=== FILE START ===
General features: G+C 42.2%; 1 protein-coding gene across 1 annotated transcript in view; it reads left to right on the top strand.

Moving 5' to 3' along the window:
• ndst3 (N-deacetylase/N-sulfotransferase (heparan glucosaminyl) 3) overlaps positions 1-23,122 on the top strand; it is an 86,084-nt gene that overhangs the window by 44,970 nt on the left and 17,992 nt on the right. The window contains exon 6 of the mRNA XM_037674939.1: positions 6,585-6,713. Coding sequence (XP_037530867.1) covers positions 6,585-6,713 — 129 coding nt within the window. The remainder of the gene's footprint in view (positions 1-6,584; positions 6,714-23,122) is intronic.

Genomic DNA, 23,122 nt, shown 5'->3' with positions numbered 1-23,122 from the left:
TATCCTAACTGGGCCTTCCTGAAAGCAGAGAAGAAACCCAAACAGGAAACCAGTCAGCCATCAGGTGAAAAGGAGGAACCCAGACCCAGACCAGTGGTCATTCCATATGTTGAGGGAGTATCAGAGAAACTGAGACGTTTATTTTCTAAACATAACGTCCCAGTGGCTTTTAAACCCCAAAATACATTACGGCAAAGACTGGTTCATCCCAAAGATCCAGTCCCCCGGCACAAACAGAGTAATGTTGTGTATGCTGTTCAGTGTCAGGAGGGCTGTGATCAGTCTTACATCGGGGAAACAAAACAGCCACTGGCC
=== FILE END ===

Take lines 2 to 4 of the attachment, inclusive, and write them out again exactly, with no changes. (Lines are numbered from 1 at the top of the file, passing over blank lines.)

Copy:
Moving 5' to 3' along the window:
• ndst3 (N-deacetylase/N-sulfotransferase (heparan glucosaminyl) 3) overlaps positions 1-23,122 on the top strand; it is an 86,084-nt gene that overhangs the window by 44,970 nt on the left and 17,992 nt on the right. The window contains exon 6 of the mRNA XM_037674939.1: positions 6,585-6,713. Coding sequence (XP_037530867.1) covers positions 6,585-6,713 — 129 coding nt within the window. The remainder of the gene's footprint in view (positions 1-6,584; positions 6,714-23,122) is intronic.

Genomic DNA, 23,122 nt, shown 5'->3' with positions numbered 1-23,122 from the left: